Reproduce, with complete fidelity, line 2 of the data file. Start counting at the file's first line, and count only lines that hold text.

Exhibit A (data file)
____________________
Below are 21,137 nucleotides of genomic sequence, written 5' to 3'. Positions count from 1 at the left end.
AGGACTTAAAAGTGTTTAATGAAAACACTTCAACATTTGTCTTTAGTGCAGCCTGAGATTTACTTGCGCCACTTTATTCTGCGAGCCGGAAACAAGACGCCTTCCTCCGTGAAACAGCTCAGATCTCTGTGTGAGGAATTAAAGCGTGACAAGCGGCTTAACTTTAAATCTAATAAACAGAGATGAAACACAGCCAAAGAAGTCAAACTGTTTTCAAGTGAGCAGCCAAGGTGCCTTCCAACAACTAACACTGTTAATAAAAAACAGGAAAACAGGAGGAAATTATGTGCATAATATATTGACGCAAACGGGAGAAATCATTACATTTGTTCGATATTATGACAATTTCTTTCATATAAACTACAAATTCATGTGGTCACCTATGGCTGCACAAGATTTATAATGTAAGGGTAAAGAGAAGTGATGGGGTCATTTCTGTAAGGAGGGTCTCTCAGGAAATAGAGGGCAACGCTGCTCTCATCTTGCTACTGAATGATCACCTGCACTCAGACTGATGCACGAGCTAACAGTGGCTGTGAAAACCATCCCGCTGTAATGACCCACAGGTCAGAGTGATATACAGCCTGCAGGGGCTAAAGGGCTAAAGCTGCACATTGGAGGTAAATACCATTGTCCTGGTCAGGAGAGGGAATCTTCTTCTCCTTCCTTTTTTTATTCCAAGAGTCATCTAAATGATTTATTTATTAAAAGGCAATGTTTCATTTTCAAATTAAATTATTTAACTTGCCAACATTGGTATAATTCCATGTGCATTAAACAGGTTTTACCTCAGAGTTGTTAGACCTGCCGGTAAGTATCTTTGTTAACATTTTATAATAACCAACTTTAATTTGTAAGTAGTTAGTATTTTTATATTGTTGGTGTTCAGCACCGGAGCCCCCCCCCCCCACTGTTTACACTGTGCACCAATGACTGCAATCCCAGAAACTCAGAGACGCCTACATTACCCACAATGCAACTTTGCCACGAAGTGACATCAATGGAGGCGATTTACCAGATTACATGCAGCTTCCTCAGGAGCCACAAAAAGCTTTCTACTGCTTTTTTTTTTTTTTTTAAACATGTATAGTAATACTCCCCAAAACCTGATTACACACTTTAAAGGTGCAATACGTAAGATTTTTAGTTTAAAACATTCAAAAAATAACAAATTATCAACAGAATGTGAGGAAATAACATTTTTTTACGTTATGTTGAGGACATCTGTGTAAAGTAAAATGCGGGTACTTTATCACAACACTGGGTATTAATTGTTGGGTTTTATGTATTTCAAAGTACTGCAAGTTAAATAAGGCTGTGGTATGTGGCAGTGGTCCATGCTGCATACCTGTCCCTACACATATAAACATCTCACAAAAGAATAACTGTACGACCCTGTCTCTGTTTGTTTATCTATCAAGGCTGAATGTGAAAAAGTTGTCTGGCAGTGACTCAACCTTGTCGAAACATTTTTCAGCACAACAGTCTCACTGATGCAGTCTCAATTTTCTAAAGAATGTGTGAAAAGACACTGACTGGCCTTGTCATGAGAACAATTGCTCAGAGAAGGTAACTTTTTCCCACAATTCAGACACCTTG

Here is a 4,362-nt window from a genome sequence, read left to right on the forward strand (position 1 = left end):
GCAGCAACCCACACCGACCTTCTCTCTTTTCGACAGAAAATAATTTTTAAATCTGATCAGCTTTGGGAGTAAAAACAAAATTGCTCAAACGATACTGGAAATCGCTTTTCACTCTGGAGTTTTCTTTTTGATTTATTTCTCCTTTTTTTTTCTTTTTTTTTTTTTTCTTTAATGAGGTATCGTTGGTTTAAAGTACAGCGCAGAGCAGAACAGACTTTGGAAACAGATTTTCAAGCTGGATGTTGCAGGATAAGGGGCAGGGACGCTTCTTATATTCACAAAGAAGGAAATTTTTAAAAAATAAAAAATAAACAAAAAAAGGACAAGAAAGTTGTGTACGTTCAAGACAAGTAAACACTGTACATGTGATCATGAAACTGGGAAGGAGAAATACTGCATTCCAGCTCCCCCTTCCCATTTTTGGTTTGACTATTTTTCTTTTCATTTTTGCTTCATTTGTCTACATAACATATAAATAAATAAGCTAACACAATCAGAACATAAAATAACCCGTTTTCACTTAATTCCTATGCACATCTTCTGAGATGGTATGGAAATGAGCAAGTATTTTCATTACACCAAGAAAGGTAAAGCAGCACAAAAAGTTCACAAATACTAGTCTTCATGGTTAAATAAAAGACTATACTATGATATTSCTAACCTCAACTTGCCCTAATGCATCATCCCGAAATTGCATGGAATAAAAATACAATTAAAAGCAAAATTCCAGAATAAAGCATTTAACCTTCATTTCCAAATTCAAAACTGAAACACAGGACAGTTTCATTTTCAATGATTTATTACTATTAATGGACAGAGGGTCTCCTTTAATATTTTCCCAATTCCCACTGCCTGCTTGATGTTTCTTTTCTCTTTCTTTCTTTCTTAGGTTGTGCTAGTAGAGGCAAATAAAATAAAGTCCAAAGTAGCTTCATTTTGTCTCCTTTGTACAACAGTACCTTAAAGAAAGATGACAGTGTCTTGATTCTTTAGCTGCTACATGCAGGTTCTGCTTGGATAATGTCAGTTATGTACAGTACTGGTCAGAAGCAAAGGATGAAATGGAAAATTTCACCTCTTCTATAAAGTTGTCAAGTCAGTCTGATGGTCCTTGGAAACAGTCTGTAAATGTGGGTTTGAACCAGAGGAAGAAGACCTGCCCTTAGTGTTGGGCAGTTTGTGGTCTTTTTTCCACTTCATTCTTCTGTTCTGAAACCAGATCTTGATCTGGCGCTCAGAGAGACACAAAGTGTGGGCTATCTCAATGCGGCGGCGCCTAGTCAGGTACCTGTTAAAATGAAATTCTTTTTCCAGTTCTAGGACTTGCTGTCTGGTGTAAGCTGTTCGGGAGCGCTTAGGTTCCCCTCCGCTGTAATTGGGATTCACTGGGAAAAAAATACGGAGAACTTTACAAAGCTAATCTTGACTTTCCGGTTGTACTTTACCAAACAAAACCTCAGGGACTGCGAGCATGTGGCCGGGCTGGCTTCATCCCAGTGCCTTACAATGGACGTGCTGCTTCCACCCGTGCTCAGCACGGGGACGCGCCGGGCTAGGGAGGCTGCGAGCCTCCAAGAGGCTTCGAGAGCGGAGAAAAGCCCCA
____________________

AGGACTTAAAAGTGTTTAATGAAAACACTTCAACATTTGTCTTTAGTGCAGCCTGAGATTTACTTGCGCCACTTTATTCTGCGAGCCGGAAACAAGACGCCTTCCTCCGTGAAACAGCTCAGATCTCTGTGTGAGGAATTAAAGCGTGACAAGCGGCTTAACTTTAAATCTAATAAACAGAGATGAAACACAGCCAAAGAAGTCAAACTGTTTTCAAGTGAGCAGCCAAGGTGCCTTCCAACAACTAACACTGTTAATAAAAAACAGGAAAACAGGAGGAAATTATGTGCATAATATATTGACGCAAACGGGAGAAATCATTACATTTGTTCGATATTATGACAATTTCTTTCATATAAACTACAAATTCATGTGGTCACCTATGGCTGCACAAGATTTATAATGTAAGGGTAAAGAGAAGTGATGGGGTCATTTCTGTAAGGAGGGTCTCTCAGGAAATAGAGGGCAACGCTGCTCTCATCTTGCTACTGAATGATCACCTGCACTCAGACTGATGCACGAGCTAACAGTGGCTGTGAAAACCATCCCGCTGTAATGACCCACAGGTCAGAGTGATATACAGCCTGCAGGGGCTAAAGGGCTAAAGCTGCACATTGGAGGTAAATACCATTGTCCTGGTCAGGAGAGGGAATCTTCTTCTCCTTCCTTTTTTTATTCCAAGAGTCATCTAAATGATTTATTTATTAAAAGGCAATGTTTCATTTTCAAATTAAATTATTTAACTTGCCAACATTGGTATAATTCCATGTGCATTAAACAGGTTTTACCTCAGAGTTGTTAGACCTGCCGGTAAGTATCTTTGTTAACATTTTATAATAACCAACTTTAATTTGTAAGTAGTTAGTATTTTTATATTGTTGGTGTTCAGCACCGGAGCCCCCCCCCCCCACTGTTTACACTGTGCACCAATGACTGCAATCCCAGAAACTCAGAGACGCCTACATTACCCACAATGCAACTTTGCCACGAAGTGACATCAATGGAGGCGATTTACCAGATTACATGCAGCTTCCTCAGGAGCCACAAAAAGCTTTCTACTGCTTTTTTTTTTTTTTTTAAACATGTATAGTAATACTCCCCAAAACCTGATTACACACTTTAAAGGTGCAATACGTAAGATTTTTAGTTTAAAACATTCAAAAAATAACAAATTATCAACAGAATGTGAGGAAATAACATTTTTTTACGTTATGTTGAGGACATCTGTGTAAAGTAAAATGCGGGTACTTTATCACAACACTGGGTATTAATTGTTGGGTTTTATGTATTTCAAAGTACTGCAAGTTAAATAAGGCTGTGGTATGTGGCAGTGGTCCATGCTGCATACCTGTCCCTACACATATAAACATCTCACAAAAGAATAACTGTACGACCCTGTCTCTGTTTGTTTATCTATCAAGGCTGAATGTGAAAAAGTTGTCTGGCAGTGACTCAACCTTGTCGAAACATTTTTCAGCACAACAGTCTCACTGATGCAGTCTCAATTTTCTAAAGAATGTGTGAAAAGACACTGACTGGCCTTGTCATGAGAACAATTGCTCAGAGAAGGTAACTTTTTCCCACAATTCAGACACCTTG